Take the 2-minute tour ×
Mathematics Stack Exchange is a question and answer site for people studying math at any level and professionals in related fields. It's 100% free, no registration required.

This isn't exactly a homework problem-- it's on a sample exam.

My first instinct is to look to matrix groups, since they are very often non-abelian and infinite, but I haven't had any luck.

share|improve this question
2  
I think your instinct was right in considering matrix groups. Maybe you could check that the subgroup of invertible upper triangular matrices is solvable (start with $2$ by $2$ matrices to get the idea). –  Joel Cohen Dec 14 '11 at 21:07
5  
If you know dihedral groups, try the infinite dihedral group. –  Mikko Korhonen Dec 14 '11 at 21:16
    
Thank you all. I'll look into these suggestions. –  user18297 Dec 14 '11 at 21:31
    
@yoyo: Does that work? Or do you mean something other than unit norm quaternions? Those contain $SU(2)$, and that is simple, so hardly solvable? –  Jyrki Lahtonen Dec 14 '11 at 21:38
    
@yoyo: True, but my main point was that in which way will the unit quaternions form a solvable group? –  Jyrki Lahtonen Dec 15 '11 at 6:23

2 Answers 2

up vote 5 down vote accepted

I confess that the only example that comes to mind is the one Joel mentions in the comments: the subgroup $B$ of $GL_n(K)$, where $K$ is an infinite field and $n \geq 2$, consisting of invertible upper triangular matrices. Let's work this out when $n = 2$. Then \[ B = \left\{\begin{pmatrix} a & b \\ 0 & d \end{pmatrix} \Bigg|\ a, d \in K^*, b \in K\right\}. \] This is infinite because $K$ is, and if $d$ is an element of $K^*$ not equal to $1$ then \[ \begin{pmatrix} 1 & 0 \\ 0 & d \end{pmatrix} \qquad \text{and} \qquad \begin{pmatrix} 1 & 1 \\ 0 & 1 \end{pmatrix} \] do not commute. There's a homomorphism $B \to K^* \times K^*$ sending a general element as above to the diagonal $(a, d)$. It's surjective and the kernel is the normal subgroup \[ U = \left\{\begin{pmatrix} 1 & b \\ 0 & 1 \end{pmatrix} \Bigg|\ b \in K\right\} \] of $B$. And as yoyo says in the comments, $U$ is isomorphic to the additive group of $K$. We get an abelian tower \[ B \supset U\supset \{I\} \] If $n > 2$ then there are more steps in the tower; I think this example is written out in the general case in first chapter of Lang's Algebra. For $n = 3$ our $U$ is the Heisenberg group, which is interesting enough.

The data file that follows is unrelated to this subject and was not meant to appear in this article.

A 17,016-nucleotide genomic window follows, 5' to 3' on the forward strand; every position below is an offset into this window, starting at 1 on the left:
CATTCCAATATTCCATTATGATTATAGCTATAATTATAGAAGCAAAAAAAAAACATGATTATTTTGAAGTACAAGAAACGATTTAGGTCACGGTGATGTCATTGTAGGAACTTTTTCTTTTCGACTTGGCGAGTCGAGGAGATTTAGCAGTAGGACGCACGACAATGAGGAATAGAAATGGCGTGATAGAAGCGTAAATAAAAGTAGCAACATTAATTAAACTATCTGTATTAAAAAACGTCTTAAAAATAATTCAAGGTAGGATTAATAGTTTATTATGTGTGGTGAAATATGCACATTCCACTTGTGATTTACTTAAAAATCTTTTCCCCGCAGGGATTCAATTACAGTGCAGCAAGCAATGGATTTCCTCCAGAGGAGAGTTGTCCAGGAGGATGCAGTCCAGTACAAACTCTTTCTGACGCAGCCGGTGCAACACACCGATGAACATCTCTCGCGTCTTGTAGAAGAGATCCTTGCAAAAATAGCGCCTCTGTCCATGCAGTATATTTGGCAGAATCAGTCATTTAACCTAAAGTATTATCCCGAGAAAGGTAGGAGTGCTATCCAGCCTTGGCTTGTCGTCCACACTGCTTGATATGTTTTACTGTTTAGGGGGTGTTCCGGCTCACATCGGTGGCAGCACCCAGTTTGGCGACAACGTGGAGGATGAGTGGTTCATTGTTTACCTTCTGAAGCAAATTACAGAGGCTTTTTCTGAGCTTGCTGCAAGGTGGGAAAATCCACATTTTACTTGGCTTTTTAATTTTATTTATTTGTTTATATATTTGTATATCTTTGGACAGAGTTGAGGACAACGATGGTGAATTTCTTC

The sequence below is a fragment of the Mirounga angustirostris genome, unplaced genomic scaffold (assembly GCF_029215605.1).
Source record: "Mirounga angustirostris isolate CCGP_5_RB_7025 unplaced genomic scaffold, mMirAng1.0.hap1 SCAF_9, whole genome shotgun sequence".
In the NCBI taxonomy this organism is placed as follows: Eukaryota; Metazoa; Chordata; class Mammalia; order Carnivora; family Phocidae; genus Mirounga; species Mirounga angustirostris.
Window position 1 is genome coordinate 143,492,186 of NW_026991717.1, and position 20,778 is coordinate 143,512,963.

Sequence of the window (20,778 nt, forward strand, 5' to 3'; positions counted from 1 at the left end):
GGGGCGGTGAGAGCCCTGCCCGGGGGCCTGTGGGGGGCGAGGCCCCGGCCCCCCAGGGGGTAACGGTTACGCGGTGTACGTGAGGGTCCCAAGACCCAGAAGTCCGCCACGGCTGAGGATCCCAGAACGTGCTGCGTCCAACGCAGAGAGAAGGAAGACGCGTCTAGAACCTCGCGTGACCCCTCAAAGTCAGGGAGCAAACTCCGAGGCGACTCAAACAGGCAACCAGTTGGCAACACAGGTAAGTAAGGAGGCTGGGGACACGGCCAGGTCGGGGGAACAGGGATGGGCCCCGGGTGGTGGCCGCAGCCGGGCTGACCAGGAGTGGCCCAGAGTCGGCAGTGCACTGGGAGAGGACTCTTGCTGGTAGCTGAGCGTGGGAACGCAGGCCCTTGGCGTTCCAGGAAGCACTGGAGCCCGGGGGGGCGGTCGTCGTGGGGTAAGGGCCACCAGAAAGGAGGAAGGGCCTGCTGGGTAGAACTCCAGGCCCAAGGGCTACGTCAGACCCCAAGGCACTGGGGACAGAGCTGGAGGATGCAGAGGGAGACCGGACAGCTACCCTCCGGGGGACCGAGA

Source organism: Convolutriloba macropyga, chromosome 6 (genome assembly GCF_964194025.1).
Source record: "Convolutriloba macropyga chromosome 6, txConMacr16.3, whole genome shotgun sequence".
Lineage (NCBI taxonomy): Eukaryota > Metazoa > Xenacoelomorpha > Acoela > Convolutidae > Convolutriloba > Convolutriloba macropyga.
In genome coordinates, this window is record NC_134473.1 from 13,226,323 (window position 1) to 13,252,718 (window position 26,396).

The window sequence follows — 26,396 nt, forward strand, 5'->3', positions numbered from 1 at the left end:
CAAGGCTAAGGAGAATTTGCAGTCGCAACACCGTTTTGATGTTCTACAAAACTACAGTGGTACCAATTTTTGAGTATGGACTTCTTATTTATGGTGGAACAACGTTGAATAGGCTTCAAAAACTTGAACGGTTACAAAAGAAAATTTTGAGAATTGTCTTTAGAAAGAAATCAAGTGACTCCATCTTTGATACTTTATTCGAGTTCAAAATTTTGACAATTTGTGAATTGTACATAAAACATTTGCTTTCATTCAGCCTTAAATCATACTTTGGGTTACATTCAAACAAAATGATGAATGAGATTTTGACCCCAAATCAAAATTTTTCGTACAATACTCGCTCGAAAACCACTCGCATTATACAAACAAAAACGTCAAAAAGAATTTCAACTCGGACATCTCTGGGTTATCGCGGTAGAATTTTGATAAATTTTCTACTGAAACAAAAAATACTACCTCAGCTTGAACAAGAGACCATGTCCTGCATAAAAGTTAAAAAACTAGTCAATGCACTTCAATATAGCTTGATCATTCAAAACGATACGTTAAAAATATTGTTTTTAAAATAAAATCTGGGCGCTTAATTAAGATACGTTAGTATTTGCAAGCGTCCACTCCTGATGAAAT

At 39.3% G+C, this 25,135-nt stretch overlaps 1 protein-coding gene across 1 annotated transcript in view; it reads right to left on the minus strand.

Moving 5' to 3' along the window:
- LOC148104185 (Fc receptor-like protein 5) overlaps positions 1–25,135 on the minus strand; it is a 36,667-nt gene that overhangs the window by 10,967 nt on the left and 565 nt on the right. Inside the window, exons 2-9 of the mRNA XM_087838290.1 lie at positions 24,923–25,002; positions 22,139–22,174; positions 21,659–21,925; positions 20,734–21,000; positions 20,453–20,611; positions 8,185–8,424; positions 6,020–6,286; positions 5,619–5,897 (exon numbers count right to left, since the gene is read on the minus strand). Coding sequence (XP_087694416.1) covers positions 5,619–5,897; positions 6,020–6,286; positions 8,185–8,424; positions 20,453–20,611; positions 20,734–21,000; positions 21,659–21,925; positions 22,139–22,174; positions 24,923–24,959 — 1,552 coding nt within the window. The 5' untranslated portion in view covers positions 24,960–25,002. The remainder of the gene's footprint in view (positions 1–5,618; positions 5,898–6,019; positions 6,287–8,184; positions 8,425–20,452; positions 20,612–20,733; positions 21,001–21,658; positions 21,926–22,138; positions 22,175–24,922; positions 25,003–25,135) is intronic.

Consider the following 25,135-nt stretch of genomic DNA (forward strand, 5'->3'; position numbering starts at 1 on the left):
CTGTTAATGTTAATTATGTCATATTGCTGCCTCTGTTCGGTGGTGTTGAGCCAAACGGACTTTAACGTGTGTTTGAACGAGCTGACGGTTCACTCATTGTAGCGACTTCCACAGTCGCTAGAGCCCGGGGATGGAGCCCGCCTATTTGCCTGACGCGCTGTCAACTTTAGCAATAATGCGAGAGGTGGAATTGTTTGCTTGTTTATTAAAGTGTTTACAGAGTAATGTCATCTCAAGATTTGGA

share|improve this answer
4  
2 by 2 unipotent matrices over a field $k$ is abelian (isomorphic $(k,+)$) –  yoyo Dec 14 '11 at 21:25
2  
Change the top-left 1 to be an arbitrary invertible ring element and you get AGL(1,K), a non-abelian solvable group. –  Jack Schmidt Dec 14 '11 at 22:04
    
@Jyrki This was meant to be the first step beneath the triangular group. I'll edit to make this clearer. –  Dylan Moreland Dec 14 '11 at 22:17
    
[I just didn't want to write out $\begin{pmatrix}* & * \\ 0 & *\end{pmatrix}$, and I think that caused trouble in the end.] –  Dylan Moreland Dec 14 '11 at 22:29
    
Things are now written out in gory detail. I thought the original answer was alright under a charitable interpretation of my words, but it's hopefully better now. –  Dylan Moreland Dec 14 '11 at 22:50

How about $S_3 \times \mathbb Z$.

share|improve this answer

Your Answer

 
discard

By posting your answer, you agree to the privacy policy and terms of service.

Not the answer you're looking for? Browse other questions tagged or ask your own question.